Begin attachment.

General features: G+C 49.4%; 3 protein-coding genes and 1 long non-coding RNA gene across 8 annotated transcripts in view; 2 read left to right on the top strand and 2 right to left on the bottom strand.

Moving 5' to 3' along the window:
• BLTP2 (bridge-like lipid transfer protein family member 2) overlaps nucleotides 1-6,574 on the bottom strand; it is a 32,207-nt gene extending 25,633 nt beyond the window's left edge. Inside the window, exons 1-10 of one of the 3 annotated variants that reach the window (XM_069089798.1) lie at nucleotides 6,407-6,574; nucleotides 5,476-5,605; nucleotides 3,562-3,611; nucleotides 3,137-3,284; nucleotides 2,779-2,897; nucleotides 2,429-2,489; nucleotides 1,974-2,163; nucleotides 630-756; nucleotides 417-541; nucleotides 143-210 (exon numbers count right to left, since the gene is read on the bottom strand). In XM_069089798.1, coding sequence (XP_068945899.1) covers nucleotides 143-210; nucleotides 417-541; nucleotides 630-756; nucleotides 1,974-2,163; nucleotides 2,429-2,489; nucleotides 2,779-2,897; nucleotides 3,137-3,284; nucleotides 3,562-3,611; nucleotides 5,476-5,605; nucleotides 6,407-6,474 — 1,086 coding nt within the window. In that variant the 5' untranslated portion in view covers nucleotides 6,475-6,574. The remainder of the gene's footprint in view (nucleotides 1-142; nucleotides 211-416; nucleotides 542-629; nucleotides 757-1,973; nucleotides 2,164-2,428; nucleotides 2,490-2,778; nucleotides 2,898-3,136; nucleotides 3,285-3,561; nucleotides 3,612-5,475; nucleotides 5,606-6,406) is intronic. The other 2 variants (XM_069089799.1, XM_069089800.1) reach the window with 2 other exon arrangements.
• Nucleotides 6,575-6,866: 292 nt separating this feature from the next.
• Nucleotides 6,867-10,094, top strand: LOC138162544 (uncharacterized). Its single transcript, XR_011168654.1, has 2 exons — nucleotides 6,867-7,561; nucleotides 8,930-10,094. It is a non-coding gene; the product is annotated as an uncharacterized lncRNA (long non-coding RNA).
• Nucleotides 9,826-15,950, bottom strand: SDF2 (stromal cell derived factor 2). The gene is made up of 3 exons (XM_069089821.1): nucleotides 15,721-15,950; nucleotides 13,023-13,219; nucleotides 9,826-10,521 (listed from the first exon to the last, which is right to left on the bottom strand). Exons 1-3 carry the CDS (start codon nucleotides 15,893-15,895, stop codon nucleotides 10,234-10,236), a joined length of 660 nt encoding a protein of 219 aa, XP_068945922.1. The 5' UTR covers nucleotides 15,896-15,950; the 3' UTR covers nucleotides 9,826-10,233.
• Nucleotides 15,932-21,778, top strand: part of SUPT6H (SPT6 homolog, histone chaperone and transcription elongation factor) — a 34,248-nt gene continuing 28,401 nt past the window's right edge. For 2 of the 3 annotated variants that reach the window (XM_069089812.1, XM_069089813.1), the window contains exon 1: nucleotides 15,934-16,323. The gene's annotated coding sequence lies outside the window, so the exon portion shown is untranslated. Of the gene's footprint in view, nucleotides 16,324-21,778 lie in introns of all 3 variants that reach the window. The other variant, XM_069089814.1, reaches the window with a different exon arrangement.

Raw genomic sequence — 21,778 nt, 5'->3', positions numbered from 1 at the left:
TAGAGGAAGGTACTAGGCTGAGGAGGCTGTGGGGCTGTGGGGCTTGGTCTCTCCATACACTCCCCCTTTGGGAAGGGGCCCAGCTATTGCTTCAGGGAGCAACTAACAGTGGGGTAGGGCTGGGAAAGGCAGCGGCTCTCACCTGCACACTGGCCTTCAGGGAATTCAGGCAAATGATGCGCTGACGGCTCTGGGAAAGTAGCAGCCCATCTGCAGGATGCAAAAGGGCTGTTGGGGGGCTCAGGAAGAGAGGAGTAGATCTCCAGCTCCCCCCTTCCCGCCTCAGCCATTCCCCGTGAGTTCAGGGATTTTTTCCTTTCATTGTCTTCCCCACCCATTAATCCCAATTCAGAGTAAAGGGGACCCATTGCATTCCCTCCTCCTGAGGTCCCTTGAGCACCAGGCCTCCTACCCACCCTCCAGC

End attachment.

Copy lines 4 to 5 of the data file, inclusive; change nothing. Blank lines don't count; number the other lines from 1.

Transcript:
• Nucleotides 6,575-6,866: 292 nt separating this feature from the next.
• Nucleotides 6,867-10,094, top strand: LOC138162544 (uncharacterized). Its single transcript, XR_011168654.1, has 2 exons — nucleotides 6,867-7,561; nucleotides 8,930-10,094. It is a non-coding gene; the product is annotated as an uncharacterized lncRNA (long non-coding RNA).